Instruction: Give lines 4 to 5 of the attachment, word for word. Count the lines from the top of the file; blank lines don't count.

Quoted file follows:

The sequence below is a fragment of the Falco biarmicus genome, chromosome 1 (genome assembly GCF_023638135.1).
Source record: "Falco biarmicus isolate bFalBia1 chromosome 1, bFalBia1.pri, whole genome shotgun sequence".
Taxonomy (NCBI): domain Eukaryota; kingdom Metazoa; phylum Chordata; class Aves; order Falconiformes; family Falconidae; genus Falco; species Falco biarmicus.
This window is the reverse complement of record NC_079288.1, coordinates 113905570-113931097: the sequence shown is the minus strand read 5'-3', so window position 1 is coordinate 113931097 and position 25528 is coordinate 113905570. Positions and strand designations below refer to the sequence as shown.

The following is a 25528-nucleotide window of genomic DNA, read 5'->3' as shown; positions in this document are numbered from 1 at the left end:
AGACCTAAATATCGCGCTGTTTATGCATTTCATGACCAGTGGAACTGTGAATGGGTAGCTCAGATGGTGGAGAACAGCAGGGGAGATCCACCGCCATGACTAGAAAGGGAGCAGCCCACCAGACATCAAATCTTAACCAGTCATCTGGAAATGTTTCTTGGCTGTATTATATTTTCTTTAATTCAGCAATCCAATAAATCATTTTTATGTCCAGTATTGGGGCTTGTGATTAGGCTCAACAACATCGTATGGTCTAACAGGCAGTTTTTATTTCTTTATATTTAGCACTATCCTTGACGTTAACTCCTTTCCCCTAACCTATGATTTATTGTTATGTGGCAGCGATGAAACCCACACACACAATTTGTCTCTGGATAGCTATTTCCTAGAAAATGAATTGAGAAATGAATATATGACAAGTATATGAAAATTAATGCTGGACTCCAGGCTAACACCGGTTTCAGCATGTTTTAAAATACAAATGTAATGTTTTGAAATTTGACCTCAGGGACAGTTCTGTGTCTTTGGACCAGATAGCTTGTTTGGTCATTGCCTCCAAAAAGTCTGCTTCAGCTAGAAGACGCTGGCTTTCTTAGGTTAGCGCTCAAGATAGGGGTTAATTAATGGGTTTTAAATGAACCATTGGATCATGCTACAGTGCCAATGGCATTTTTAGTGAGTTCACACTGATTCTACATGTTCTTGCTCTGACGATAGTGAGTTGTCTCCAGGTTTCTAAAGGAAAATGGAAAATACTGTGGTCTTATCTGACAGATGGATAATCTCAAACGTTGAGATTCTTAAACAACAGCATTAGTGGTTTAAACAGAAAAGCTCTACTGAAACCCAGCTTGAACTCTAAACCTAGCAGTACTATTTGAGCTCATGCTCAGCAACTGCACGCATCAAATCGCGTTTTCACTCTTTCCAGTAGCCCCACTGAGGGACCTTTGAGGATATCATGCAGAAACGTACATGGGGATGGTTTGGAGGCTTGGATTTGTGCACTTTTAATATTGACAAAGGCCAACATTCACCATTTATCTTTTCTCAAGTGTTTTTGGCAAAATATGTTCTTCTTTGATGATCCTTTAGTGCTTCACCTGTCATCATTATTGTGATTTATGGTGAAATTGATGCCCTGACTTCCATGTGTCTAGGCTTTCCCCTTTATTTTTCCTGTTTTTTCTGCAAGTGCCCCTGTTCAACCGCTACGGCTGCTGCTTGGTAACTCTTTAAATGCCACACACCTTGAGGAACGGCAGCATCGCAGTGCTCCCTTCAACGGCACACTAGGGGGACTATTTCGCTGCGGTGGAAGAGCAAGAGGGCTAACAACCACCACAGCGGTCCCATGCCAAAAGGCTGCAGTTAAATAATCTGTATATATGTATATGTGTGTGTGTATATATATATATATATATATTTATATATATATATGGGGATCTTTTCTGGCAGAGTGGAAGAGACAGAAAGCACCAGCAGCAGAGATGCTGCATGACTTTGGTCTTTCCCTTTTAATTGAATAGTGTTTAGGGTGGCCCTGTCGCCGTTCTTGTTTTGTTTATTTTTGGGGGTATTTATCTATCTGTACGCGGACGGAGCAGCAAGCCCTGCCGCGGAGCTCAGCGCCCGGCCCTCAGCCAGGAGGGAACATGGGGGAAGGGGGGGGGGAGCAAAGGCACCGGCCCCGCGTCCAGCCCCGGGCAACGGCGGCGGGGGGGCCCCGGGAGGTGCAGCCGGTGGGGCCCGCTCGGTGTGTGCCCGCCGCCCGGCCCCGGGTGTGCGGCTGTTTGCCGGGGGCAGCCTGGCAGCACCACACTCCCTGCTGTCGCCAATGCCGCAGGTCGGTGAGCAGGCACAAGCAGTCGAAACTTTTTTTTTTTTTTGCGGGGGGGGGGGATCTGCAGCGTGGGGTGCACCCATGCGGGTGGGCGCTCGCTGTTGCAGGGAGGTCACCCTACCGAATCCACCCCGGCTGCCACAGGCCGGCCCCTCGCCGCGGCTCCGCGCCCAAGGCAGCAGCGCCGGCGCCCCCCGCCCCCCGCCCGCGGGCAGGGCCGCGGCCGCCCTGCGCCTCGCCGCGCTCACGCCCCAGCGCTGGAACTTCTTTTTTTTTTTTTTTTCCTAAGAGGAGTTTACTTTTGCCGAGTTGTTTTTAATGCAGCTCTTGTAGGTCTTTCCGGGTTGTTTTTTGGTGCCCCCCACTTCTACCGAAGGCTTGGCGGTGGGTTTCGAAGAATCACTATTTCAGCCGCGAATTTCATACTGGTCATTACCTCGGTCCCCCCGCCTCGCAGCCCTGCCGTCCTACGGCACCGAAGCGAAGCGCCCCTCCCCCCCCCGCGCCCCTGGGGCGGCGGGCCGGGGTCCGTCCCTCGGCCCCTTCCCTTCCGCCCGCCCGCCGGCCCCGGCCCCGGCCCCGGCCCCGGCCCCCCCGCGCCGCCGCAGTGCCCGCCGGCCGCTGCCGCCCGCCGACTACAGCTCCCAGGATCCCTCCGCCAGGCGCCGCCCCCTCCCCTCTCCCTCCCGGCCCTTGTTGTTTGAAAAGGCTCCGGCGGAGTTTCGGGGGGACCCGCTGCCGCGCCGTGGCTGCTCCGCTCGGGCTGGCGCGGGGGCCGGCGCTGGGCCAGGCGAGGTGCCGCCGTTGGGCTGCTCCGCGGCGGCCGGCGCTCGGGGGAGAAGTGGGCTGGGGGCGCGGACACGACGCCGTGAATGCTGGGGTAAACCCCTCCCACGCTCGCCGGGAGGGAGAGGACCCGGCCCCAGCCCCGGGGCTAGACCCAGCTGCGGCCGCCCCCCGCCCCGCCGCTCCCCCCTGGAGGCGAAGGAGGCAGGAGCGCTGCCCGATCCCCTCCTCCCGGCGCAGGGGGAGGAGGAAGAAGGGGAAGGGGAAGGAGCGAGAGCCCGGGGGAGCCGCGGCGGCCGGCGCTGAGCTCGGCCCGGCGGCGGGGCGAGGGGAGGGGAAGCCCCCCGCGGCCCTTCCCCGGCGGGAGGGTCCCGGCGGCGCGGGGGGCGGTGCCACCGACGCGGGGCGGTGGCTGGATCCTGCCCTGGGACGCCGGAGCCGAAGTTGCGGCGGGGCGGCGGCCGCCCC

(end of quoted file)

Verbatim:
This window is the reverse complement of record NC_079288.1, coordinates 113905570-113931097: the sequence shown is the minus strand read 5'-3', so window position 1 is coordinate 113931097 and position 25528 is coordinate 113905570. Positions and strand designations below refer to the sequence as shown.

The following is a 25528-nucleotide window of genomic DNA, read 5'->3' as shown; positions in this document are numbered from 1 at the left end: